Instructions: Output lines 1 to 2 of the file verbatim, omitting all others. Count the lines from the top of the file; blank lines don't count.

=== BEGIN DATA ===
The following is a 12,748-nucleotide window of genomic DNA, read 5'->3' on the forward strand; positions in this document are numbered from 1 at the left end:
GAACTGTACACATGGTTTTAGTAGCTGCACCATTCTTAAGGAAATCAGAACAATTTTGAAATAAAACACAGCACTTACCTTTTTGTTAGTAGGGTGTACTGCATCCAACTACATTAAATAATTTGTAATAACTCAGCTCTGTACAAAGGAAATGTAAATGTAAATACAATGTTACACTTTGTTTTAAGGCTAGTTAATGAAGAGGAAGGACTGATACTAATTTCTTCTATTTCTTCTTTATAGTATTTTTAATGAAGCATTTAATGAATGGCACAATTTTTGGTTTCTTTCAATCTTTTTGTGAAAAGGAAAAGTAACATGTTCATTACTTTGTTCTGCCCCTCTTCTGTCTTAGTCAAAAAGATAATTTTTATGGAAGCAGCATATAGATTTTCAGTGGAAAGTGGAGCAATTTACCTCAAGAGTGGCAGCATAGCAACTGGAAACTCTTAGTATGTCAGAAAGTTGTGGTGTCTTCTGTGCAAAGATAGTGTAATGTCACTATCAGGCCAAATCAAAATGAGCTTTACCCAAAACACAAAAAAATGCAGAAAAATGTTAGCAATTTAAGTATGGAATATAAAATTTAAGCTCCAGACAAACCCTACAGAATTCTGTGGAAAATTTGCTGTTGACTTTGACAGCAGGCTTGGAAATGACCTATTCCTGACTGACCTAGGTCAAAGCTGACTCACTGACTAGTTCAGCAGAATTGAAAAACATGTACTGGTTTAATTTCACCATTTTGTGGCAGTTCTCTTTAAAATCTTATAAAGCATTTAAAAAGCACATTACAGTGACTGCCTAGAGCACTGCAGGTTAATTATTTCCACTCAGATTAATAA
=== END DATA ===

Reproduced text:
The following is a 12,748-nucleotide window of genomic DNA, read 5'->3' on the forward strand; positions in this document are numbered from 1 at the left end:
GAACTGTACACATGGTTTTAGTAGCTGCACCATTCTTAAGGAAATCAGAACAATTTTGAAATAAAACACAGCACTTACCTTTTTGTTAGTAGGGTGTACTGCATCCAACTACATTAAATAATTTGTAATAACTCAGCTCTGTACAAAGGAAATGTAAATGTAAATACAATGTTACACTTTGTTTTAAGGCTAGTTAATGAAGAGGAAGGACTGATACTAATTTCTTCTATTTCTTCTTTATAGTATTTTTAATGAAGCATTTAATGAATGGCACAATTTTTGGTTTCTTTCAATCTTTTTGTGAAAAGGAAAAGTAACATGTTCATTACTTTGTTCTGCCCCTCTTCTGTCTTAGTCAAAAAGATAATTTTTATGGAAGCAGCATATAGATTTTCAGTGGAAAGTGGAGCAATTTACCTCAAGAGTGGCAGCATAGCAACTGGAAACTCTTAGTATGTCAGAAAGTTGTGGTGTCTTCTGTGCAAAGATAGTGTAATGTCACTATCAGGCCAAATCAAAATGAGCTTTACCCAAAACACAAAAAAATGCAGAAAAATGTTAGCAATTTAAGTATGGAATATAAAATTTAAGCTCCAGACAAACCCTACAGAATTCTGTGGAAAATTTGCTGTTGACTTTGACAGCAGGCTTGGAAATGACCTATTCCTGACTGACCTAGGTCAAAGCTGACTCACTGACTAGTTCAGCAGAATTGAAAAACATGTACTGGTTTAATTTCACCATTTTGTGGCAGTTCTCTTTAAAATCTTATAAAGCATTTAAAAAGCACATTACAGTGACTGCCTAGAGCACTGCAGGTTAATTATTTCCACTCAGATTAATAA